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What are the specific uses and differences of "it" and "that" in anaphoric reference? Sometimes they can be used interchangeably and sometimes they can't.

I am teaching back referencing as a conversational strategy next week, and I was trying to find a way to distinguish the uses of "it" or "that" as a anaphoric determiner. I did a few searchers, but could find no reliable information regarding these words. Looking at a few textual examples, I was able to conclude that

  1. "That" refers to a general idea or whole clause
  2. "That" can be used for emphasis, whereas the use of "it" would carry no specific emphasis
  3. "It" it refers more to actions
  4. "It" can also refer to ideas or clauses, but only if these ideas or clauses precede "it" almost immediately so that there is a more temporal reference

Here is an example, with anaphorics in bold:

D: I bet you were furious.
M: No, not at all, it’s just that…you know, I just don’t want our coffee shop to become another branch of Café Pronto. They’re all the same, aren’t they?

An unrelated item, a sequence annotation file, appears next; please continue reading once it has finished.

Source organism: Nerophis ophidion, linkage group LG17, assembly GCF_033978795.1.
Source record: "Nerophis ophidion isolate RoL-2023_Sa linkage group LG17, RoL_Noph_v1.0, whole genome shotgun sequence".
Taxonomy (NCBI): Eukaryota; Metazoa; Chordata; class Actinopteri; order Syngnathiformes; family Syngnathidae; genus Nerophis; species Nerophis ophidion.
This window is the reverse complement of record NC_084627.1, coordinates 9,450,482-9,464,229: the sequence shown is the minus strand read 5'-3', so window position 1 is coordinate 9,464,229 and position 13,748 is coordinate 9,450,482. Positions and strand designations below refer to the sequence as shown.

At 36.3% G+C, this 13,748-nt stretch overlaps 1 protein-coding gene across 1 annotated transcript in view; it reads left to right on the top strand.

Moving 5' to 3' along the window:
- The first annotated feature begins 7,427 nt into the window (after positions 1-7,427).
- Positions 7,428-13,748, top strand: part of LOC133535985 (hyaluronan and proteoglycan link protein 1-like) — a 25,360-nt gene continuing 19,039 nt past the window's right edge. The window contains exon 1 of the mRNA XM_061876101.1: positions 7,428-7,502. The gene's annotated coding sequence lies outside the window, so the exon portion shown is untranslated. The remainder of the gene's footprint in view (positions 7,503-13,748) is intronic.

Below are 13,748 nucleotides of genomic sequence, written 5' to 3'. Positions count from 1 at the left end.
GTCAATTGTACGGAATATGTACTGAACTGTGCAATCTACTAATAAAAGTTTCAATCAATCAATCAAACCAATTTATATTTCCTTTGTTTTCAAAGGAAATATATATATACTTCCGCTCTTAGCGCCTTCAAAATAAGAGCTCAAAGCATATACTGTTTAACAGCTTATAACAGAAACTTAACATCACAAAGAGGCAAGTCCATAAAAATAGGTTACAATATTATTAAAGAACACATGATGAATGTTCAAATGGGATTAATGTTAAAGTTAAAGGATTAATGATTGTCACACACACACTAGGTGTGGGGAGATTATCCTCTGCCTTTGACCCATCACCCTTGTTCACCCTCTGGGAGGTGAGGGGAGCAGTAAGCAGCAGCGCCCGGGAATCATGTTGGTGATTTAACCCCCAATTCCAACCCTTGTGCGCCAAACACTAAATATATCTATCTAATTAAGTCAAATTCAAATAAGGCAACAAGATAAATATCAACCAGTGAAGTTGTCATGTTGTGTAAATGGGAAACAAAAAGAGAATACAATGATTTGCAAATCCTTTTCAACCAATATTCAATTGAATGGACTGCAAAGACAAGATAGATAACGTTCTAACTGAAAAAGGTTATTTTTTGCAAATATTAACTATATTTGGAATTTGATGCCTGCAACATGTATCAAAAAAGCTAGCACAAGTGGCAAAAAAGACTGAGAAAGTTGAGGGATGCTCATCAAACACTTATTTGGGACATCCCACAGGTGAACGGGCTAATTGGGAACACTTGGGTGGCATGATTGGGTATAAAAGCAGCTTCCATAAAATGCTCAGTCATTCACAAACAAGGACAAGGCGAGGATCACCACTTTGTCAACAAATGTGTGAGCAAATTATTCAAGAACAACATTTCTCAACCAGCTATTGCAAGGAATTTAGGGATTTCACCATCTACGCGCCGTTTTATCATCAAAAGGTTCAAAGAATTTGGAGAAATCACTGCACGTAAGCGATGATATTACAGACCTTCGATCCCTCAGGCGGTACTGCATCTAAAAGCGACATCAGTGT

D: That’s true. I’m not keen on the idea either. You’re very fond of the place, aren’t you?
M: Of course. I know we don’t go there very often, but I think of all that work we did getting it ready.
D: How could I forget it? All the cleaning and painting and stuff we did with Rob. I quite enjoyed that, actually.
M: Yes, me too.

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1 Answer 1

up vote 4 down vote accepted

The main answer is that that and this can be used as deictic pronouns, and it cannot. Whether the “getting pointed out/at” feature is particularly relevant depends on the specific intent of the speaker, and isn’t always necessary or meaningful.

Beyond that, I don’t think there is much of an answer to when you specifically need to use that (or this) versus it when referring back to previous general references. In a few cases, one may be preferred over another, and a native speaker will have a feel for it. But this isn’t easy to spell out as clearly fish or fowl, and these are often interchangeable because people know what you must mean.

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The forward/backward metaphor doesn't map very well to the proximal/distal dimension of demonstratives. This is what's closer to the speaker or what's being pointed to; is that the past or the future? This is hard to determine. That is hard to determine, too. –  John Lawler May 10 '13 at 15:02

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